Physical recovery of COVID-19 pneumosepsis intensive care survivors compared with non-COVID pneumosepsis intensive care survivors during post–intensive care hospitalization : The RECOVID retrospective cohort study

Moonen, Hanneke Pierre Franciscus Xaverius; Strookappe, Bert; Zanten, Arthur Raymond Hubert van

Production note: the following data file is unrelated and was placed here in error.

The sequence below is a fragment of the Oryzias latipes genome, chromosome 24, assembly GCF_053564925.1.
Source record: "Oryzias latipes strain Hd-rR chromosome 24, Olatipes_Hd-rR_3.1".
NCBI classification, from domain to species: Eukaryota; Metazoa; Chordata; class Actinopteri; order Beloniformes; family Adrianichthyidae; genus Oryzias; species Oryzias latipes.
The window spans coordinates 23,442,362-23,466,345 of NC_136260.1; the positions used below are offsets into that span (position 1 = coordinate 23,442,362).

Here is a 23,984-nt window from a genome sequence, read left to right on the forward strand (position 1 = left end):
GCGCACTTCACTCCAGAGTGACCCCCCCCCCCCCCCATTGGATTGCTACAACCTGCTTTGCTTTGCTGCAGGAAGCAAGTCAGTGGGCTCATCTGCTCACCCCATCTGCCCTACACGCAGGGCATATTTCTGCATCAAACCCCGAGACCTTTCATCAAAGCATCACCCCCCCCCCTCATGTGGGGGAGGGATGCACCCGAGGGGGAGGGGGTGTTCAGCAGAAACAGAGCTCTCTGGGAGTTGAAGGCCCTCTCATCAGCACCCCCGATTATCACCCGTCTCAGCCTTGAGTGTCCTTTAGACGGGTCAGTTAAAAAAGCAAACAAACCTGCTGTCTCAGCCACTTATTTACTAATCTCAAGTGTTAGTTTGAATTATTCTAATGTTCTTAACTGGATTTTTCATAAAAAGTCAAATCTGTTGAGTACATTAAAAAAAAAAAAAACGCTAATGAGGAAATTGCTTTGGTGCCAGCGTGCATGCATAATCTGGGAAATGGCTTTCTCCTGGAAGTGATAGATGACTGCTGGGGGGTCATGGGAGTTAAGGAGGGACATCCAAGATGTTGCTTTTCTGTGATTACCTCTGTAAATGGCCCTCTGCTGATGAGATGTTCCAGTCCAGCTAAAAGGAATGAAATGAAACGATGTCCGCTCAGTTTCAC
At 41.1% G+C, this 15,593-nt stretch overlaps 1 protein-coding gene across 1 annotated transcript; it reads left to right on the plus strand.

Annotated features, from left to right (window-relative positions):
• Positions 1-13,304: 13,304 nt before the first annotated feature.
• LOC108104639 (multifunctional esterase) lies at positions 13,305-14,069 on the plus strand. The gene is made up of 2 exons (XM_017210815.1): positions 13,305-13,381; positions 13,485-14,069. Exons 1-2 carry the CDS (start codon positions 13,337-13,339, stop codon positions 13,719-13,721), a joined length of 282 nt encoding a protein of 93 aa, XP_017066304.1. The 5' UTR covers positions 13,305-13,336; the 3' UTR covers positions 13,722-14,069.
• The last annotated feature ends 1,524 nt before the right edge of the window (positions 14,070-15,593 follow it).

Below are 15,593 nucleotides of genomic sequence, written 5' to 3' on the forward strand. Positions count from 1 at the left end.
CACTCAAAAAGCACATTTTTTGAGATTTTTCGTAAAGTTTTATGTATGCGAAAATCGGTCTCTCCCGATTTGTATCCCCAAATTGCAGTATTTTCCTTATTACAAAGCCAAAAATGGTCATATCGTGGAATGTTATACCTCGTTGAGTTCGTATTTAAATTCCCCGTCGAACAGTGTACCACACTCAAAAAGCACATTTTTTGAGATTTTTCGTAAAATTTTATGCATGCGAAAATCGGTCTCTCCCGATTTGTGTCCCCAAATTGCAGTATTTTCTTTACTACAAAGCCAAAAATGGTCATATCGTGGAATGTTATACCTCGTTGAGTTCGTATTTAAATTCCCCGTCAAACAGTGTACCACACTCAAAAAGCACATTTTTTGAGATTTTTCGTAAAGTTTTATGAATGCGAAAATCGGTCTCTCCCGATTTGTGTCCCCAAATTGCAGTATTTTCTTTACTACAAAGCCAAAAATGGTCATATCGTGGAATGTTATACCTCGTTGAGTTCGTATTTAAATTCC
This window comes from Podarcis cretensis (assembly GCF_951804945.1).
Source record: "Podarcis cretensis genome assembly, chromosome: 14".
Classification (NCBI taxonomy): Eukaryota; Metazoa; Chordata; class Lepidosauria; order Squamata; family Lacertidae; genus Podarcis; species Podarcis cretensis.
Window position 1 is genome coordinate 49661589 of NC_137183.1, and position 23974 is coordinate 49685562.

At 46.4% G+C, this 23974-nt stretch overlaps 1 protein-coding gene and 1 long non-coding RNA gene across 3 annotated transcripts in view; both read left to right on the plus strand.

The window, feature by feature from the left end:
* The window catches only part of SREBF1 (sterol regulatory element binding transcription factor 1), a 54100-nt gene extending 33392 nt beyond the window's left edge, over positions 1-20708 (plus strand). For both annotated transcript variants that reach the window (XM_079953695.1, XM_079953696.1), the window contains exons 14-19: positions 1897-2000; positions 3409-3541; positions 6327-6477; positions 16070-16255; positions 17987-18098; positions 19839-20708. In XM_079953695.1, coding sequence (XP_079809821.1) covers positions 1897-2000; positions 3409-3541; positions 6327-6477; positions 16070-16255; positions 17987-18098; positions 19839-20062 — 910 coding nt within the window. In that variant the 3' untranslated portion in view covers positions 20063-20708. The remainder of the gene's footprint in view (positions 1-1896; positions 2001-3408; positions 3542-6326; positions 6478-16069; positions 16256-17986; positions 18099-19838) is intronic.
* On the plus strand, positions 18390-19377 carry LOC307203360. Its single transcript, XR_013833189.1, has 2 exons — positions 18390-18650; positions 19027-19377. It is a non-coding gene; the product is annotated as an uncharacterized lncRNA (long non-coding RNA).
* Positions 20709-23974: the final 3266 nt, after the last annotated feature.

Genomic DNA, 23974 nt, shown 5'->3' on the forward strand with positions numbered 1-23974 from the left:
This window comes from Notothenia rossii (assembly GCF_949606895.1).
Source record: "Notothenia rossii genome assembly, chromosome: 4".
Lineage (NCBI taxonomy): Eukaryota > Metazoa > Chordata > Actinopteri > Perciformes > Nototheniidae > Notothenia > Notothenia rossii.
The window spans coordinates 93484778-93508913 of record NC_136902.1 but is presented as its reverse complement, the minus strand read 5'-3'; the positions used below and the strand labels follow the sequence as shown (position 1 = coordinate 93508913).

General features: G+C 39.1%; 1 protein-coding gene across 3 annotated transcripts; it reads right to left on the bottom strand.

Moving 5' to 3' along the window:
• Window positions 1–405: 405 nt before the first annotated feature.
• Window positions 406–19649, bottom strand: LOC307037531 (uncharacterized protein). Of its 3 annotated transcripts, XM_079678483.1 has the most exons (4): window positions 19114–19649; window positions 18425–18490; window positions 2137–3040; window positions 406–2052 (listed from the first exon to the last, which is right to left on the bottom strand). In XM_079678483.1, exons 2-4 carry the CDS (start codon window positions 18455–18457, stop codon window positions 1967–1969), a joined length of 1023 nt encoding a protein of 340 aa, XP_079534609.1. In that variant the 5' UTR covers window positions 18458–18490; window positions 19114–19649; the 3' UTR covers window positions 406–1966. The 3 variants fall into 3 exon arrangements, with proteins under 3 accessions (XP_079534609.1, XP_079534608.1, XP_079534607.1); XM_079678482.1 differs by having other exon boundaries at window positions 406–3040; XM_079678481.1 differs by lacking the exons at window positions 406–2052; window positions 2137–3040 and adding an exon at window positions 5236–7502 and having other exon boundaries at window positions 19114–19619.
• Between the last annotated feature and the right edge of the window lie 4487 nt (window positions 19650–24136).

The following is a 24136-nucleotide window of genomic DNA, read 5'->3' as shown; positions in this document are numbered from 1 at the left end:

Background: Coronavirusdisease 2019 (COVID-19) pneumosepsis survivors are at a high risk of developing intensive care unit (ICU)–acquired weakness (ICUAW) because of high incidence of acute respiratory distress syndrome and the common need for prolonged invasive ventilation. It remains unknown whether regular postpneumosepsis physical rehabilitation strategies are suitable for this extraordinary patient category. Methods: We retrospectively compared the physical recovery of COVID-19 and non-COVID pneumosepsis ICU survivors during post-ICU hospitalization, defined as the difference in performance on the Medical Research Council Sum-Score (MRC-SS), Chelsea Critical Care Physical Assessment tool (CPAx), and percentage of predicted handgrip strength (POP-HGS). An analysis of covariance model was built using age, sex, Barthel index, body mass index, admission Acute Physiology And Chronic Health Evaluation II score, adequacy of protein delivery during ICU stay, and ward length of stay as covariates. Results: Thirty-five COVID-19 ICU patients could be compared with 21 non-COVID pneumosepsis ICU survivors. All patients scored ≤48 on the MRC-SS at ICU discharge, indicating ICUAW. When controlling for covariates, COVID-19 patients performed worse on all physical assessments upon ICU discharge, but had improved more at hospital discharge on the MRC-SS (ɳ2 = 0.214, P =.002) and CPAx (ɳ2 = 0.153, P =.011). POP-HGS remained lower in COVID-19 patients throughout hospital stay. Conclusion: COVID-19 ICU survivors are vulnerable to ICUAW, but they show better tendency towards physical rehabilitation than non-COVID pneumosepsis ICU survivors during the post-ICU hospitalization period regarding MRC-SS and CPAx. COVID-19 ICU patients might benefit from early, more intensive physical therapy.